No, I didn’t see any trace of a deer or any small mammals on the hill. There was barely any bird song, either. Some 10 years ago several species of bird were to be found; some of which were increasingly rare in the wild. I don’t’ see them nesting in this area again in numbers any time soon.
The pictures do show some trees have grown. There are also fairly new tree guards – far taller than any used previously. We were once told tree guards had ‘negative visual impact’ so we were not going to use them when we could kill the deer to stop them browsing the young trees instead. Where there are trees that have grown taller, even in the light wind on the day of the visit, they could be seen moving considerably in the breeze.
Experts previously told the city that trees which do establish will be subject to wind toss – there just simply is not good rooting material on this former waste tip – the roots won’t be sufficiently anchored to stop strong winds blowing the trees over.
The city has already been warned that the job they did is not good enough for the funding received. It may not be too much longer before we see Aberdeen City hand back another tranche of money to the government for failing to grow trees on the rubbish tip of Tullos Hill.
As the old saying goes, ‘insanity is doing the same thing over and over, but expecting different outcomes’. The City planted here before. Weeds killed the trees which did not thrive in the poor soil conditions.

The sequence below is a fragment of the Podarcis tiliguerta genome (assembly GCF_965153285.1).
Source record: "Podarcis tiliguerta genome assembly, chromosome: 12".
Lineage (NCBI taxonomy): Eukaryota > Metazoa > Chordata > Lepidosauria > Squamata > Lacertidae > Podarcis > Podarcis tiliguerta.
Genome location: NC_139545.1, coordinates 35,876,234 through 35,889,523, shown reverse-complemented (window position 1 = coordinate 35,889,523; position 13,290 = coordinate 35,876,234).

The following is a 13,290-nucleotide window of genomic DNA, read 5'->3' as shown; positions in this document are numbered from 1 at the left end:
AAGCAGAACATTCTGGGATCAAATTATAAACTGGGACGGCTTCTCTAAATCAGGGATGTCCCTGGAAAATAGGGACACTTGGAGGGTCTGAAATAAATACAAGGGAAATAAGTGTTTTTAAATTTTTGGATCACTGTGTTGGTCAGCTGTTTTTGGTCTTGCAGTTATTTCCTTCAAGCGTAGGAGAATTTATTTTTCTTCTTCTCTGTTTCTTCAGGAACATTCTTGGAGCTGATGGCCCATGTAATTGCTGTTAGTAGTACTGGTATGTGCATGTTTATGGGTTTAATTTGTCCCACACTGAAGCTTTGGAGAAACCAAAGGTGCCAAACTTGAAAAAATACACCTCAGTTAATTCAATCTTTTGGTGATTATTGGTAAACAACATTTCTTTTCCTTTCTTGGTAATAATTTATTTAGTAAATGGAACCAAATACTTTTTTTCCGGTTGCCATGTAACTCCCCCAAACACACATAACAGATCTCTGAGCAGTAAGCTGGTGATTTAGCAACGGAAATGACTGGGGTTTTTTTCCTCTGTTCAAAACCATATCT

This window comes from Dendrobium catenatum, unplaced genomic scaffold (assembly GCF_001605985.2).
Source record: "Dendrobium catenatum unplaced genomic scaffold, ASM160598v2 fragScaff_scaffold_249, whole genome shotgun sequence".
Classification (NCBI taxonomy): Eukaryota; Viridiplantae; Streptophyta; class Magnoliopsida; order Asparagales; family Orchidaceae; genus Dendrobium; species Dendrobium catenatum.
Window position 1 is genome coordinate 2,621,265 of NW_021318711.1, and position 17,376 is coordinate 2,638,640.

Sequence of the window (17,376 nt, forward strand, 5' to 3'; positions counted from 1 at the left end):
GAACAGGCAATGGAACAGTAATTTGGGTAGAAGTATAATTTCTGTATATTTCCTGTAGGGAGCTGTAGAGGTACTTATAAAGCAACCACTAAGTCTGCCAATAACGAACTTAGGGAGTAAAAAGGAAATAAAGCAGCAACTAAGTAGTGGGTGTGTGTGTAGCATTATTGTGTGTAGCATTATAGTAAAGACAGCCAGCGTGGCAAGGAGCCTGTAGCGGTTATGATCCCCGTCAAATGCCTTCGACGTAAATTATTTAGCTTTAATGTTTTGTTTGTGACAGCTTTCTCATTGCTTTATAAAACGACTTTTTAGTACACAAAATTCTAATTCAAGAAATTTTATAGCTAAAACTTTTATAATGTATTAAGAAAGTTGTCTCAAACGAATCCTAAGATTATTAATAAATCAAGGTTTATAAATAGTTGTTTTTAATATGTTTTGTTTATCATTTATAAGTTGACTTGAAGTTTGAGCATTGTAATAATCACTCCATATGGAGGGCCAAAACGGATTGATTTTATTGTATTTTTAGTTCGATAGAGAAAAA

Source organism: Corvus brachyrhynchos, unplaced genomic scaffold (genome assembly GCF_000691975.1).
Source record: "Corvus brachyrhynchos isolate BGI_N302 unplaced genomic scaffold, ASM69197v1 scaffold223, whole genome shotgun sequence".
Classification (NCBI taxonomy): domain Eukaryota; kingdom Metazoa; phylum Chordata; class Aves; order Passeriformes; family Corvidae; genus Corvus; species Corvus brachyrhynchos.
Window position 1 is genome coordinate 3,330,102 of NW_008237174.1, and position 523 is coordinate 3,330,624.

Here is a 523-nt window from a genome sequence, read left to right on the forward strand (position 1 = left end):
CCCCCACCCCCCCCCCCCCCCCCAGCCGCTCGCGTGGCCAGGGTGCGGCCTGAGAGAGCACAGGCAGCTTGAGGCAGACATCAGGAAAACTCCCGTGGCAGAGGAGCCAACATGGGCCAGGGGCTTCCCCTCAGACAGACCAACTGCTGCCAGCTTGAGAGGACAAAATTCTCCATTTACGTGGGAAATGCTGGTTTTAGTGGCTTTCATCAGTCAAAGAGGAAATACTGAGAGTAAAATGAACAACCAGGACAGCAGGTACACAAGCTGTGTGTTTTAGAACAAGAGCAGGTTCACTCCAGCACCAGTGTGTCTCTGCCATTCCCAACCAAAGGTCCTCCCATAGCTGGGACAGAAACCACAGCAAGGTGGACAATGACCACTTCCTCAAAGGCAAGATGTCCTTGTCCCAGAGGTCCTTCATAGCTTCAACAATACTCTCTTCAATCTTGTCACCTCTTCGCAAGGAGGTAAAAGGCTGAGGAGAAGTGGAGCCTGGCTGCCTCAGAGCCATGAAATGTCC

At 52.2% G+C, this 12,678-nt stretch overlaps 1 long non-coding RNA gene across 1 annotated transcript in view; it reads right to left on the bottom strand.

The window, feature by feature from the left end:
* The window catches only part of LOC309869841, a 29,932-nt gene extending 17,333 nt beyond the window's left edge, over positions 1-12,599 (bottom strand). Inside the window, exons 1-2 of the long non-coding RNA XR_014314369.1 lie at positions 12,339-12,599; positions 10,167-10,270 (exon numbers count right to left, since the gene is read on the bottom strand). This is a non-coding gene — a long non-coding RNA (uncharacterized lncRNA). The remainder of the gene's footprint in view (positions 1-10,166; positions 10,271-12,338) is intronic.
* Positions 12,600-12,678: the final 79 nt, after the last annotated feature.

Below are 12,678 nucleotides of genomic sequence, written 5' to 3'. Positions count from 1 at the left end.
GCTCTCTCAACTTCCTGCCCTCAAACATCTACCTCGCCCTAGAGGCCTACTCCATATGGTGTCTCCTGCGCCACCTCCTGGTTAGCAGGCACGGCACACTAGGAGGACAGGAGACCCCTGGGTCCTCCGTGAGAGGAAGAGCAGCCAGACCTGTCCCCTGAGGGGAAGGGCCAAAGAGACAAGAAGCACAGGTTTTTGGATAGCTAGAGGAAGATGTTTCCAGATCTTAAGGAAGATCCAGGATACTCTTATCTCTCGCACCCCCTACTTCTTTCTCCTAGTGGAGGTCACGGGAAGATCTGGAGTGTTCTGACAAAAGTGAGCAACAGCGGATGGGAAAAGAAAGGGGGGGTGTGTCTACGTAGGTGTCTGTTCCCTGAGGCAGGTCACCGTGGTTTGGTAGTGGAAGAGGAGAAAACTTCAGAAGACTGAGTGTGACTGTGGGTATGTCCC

The City blamed deer, and instead of using non-lethal methods (tree guards, fencing, choosing plants deer would not eat), The City slaughtered over 40 animals, then planted trees again. The trees are being killed by weeds, the trees are not thriving in the poor soil conditions.
The only people thriving from this sad state of affairs are those seeking to build their reputations (despite the actual facts) by proclaiming this to be a success – them, and the ones pocketing money for expertise (?), fencing (which originally we said we could not afford), herbicides and trees.
As part of the money he earned, Jamie Piper branded the thousands of citizens who signed a petition against the scheme and the 4 community council objectors as ‘a small but vociferous minority’. Who but a small and vociferous minority now says the hill is better off than before? No one other than those who gained say that the hill looks better now and is home to more wildlife.
There is no forest, and all the signs are there won’t be one. The city may have erected a new parking lot with signs to the ‘diamond woods’ – but calling Tullos a wood is hardly trades-description accurate.
Tullos had its paths widened.
The city also seems to have surrendered an access point and a large area adjacent to one of the three ancient cairns for the footprint of the Wood Group’s new HQ (a building and car park that by all accounts are underused).
The car park looms over the cairn, and the remaining wildlife is hardly going to benefit from the air pollution resulting from the construction and the uses (even if minimal) of the new parking.